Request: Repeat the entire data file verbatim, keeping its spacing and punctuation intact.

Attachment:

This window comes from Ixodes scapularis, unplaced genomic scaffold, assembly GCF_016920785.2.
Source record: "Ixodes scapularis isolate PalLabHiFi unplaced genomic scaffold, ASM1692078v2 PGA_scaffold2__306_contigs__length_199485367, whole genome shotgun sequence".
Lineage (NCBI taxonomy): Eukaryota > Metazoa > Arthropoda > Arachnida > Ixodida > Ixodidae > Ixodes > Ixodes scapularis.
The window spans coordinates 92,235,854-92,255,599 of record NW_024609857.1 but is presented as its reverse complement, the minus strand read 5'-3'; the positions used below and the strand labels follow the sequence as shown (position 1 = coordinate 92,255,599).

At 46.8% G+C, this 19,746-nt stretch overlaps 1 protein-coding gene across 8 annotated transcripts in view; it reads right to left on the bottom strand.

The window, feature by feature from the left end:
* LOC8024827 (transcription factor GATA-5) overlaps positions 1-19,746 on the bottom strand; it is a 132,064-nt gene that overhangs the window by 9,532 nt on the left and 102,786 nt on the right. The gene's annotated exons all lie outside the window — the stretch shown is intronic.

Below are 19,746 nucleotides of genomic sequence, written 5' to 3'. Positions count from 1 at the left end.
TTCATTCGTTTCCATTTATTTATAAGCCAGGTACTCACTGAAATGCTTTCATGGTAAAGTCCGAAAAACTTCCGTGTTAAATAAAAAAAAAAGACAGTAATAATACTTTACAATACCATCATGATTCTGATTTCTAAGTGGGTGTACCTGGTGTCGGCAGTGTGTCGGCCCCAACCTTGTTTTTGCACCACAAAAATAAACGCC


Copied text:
This window comes from Ixodes scapularis, unplaced genomic scaffold, assembly GCF_016920785.2.
Source record: "Ixodes scapularis isolate PalLabHiFi unplaced genomic scaffold, ASM1692078v2 PGA_scaffold2__306_contigs__length_199485367, whole genome shotgun sequence".
Lineage (NCBI taxonomy): Eukaryota > Metazoa > Arthropoda > Arachnida > Ixodida > Ixodidae > Ixodes > Ixodes scapularis.
The window spans coordinates 92,235,854-92,255,599 of record NW_024609857.1 but is presented as its reverse complement, the minus strand read 5'-3'; the positions used below and the strand labels follow the sequence as shown (position 1 = coordinate 92,255,599).

At 46.8% G+C, this 19,746-nt stretch overlaps 1 protein-coding gene across 8 annotated transcripts in view; it reads right to left on the bottom strand.

The window, feature by feature from the left end:
* LOC8024827 (transcription factor GATA-5) overlaps positions 1-19,746 on the bottom strand; it is a 132,064-nt gene that overhangs the window by 9,532 nt on the left and 102,786 nt on the right. The gene's annotated exons all lie outside the window — the stretch shown is intronic.

Below are 19,746 nucleotides of genomic sequence, written 5' to 3'. Positions count from 1 at the left end.
TTCATTCGTTTCCATTTATTTATAAGCCAGGTACTCACTGAAATGCTTTCATGGTAAAGTCCGAAAAACTTCCGTGTTAAATAAAAAAAAAAGACAGTAATAATACTTTACAATACCATCATGATTCTGATTTCTAAGTGGGTGTACCTGGTGTCGGCAGTGTGTCGGCCCCAACCTTGTTTTTGCACCACAAAAATAAACGCC